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Water park for Howe Caverns?

Water park for Howe Caverns?
7/29/2008
By Patsy Nicosia

Impressed with what they saw when they visited there, a group of developers is interested in building an indoor water park and 250-room hotel on 40 acres at Howe Caverns.
The $75 million year-round project would mean as many as 300 full- and part-time jobs and could open for business as soon as 2010.
But—and it’s a big but—the project is still in the very preliminary planning stages and there’s still a lot that needs to be done to make it a reality.
“I’d love to see it happen,” said Bob Holt, general manager at Howe Caverns. “It would really complement not only what we have at the Caverns, but even attractions in Cooperstown.
“But if you’re looking at it on a scale of 100 percent, we’re only 20 percent there.”
The project is being proposed by Destinations Development Group, a private company headed by Chuck Roarty, who was a vice president for Six Flags when it built the Great Escape theme park and indoor water park and lodge in Queensbury in 2005.
Mr. Roarty is no longer associated with Six Flags, but what’s being talked about for Howes Cave would be similar to what’s in Queensbury and would also include banquet facilities and restaurants, Mr. Holt said.
Robert Schwartz, managing director of the Schwartz Heslin Group in Latham, a financial management and business planning firm that’s acting as a consultant for Destinations Development, acted as a broker for the sale of Howe Caverns to Emil Galasso and Charles Wright two years ago.
The group first contacted Howe Caverns about six months ago, Mr. Holt said, “and we thought they were interested in buying the Caverns. Emil said, ‘No way.’
“But when we found out what they had in mind and they took us to the Great Escape, both Emil and I were very impressed.”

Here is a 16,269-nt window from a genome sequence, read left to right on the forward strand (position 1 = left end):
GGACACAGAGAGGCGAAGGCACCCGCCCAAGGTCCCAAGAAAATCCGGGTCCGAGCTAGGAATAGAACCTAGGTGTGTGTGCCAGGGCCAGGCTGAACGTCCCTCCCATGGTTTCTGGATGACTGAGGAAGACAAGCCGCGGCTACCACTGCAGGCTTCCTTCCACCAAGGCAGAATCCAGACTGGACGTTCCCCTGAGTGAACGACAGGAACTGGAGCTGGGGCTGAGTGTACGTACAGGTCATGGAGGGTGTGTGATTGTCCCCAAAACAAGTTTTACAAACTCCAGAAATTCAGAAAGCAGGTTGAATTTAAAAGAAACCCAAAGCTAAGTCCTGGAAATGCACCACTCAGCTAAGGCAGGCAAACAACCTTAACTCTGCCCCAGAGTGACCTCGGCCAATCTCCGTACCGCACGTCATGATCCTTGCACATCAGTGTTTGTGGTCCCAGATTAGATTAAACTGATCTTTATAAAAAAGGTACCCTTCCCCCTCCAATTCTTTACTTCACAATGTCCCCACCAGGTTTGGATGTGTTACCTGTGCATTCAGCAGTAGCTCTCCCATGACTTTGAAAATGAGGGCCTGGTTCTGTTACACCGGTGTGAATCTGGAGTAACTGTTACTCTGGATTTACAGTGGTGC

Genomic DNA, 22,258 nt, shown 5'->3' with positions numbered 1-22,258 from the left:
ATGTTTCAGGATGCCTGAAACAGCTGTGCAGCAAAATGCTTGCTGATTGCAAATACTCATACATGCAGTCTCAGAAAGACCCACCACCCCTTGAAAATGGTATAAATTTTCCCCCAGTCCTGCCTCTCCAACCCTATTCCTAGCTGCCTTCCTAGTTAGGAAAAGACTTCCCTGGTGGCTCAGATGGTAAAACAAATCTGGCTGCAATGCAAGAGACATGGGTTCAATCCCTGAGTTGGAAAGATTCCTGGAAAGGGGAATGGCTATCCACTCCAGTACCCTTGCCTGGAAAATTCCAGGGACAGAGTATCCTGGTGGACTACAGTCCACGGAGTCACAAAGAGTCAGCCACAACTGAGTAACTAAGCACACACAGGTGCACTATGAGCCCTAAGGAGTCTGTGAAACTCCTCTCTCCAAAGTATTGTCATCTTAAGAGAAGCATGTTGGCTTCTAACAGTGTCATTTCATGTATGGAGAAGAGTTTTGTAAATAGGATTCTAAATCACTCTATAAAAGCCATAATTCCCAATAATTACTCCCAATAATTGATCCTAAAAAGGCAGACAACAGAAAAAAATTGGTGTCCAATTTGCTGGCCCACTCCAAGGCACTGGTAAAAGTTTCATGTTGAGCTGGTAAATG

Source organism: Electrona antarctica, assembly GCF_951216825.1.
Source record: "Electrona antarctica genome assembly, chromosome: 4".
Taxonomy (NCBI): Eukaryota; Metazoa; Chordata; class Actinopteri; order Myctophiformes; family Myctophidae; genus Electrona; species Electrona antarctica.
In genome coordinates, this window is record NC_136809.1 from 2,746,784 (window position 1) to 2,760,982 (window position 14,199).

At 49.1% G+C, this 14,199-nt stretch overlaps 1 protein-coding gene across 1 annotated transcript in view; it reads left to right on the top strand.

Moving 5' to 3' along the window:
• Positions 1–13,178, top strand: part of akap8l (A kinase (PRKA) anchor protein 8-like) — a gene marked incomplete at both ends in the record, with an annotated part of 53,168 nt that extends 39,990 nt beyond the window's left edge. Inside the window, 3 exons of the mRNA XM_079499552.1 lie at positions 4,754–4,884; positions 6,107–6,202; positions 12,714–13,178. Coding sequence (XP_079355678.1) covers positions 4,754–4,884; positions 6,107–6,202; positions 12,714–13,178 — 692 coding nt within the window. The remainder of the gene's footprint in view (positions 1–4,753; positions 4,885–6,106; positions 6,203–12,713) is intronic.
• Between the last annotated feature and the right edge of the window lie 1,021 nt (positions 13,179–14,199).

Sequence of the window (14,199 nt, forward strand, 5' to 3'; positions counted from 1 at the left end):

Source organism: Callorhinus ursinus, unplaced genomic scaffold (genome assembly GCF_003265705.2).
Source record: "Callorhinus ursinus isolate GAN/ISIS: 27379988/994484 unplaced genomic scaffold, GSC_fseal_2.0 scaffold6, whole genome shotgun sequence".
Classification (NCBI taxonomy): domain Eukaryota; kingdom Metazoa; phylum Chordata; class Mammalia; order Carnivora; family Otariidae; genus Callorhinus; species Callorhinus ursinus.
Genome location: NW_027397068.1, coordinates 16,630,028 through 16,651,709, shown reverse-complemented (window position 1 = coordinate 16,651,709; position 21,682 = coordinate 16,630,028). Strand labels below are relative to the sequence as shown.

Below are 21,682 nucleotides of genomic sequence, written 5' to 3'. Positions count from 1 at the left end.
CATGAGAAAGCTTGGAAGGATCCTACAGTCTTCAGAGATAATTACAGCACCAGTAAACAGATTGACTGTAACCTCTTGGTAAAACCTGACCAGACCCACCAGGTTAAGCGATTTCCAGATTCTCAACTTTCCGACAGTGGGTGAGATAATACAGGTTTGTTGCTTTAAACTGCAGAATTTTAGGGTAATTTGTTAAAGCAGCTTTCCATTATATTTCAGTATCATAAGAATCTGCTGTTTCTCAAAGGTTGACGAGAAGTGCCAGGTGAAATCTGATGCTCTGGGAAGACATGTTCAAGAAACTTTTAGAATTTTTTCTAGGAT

Typically, Mr. Holt said, indoor water parks operate at near-full occupancy; the rooms are rented and access to the park itself is included in the package.
One of the things that makes Howe Caverns attractive to Destinations Development, both Mr. Holt and Mr. Schwartz said, is that the Caverns are open year-round.
The attraction would be located uphill from the Caverns, Mr. Holt said, on a parcel of land shifted from the Empire Zone at Cobleskill Stone Products’ Howe Caves quarry to the Caverns property two weeks ago. Final approval on that “shift” still hinges on the state.
It would require some zoning changes, Mr. Holt said, as well as relocating about 6,800 feet of Sagendorf Corners Road in the Towns of Cobleskill and Schoharie for a second entrance.
Water parks typically use recycled on-site water, Mr. Holt said, and that water would probably be trucked in from outside.
Destinations Development would own the facility, but Howe Caverns would own “a piece of it,” Mr. Holt said.
“There’s a lot of work to be done, but we think this could be a great fit for us,” he added. “We’re excited. We can’t help but be.”
Mr. Schwartz said one of the reasons he’s especially interested in Howe Caverns is its reputation throughout the Northeast.
“You mention Howe Caverns to any adult, and they smile, because they remember going there when they were kids,” he said.
He also feels a water park like the one being proposed could be a natural link to Schoharie County and the Cooperstown Museums and Hall of Fame.
“I realize it’s not very scientific, but I spent a day in the Howe Caverns parking lot asking families that were leaving where they were going next,” he said. “The ‘Schwartz test’.
“They said, ‘Home.’ This would keep them here—and these things are typically wildly successful.”
A preliminary marketing study for the project has already been completed; next will be work with architects and engineers, nailing down a budget, and putting together the financing, Mr. Schwartz said.
The project would also require some zoning approvals and developers are also counting on Empire Zone benefits.
“There’s no specific timetable, but if it all comes together, I could see this breaking ground in 2009 and opening in 2010.
“We think it could have a tremendous spillover into the community, but we only want it if the community wants it.”
Alicia Terry, director of planning for the county, said she believes a project like this would be a good way to extend tourists’ visits.
“I look at it as another key piece of our tourism infrastructure,” she said. “We really haven’t seen something of this size and scale in a long time.
“In Lake George, they’ve linked it with the ski centers, which is something we could do, too. It’s never over till it’s over and all the contracts are signed, but I think it could have tremendous potential.”



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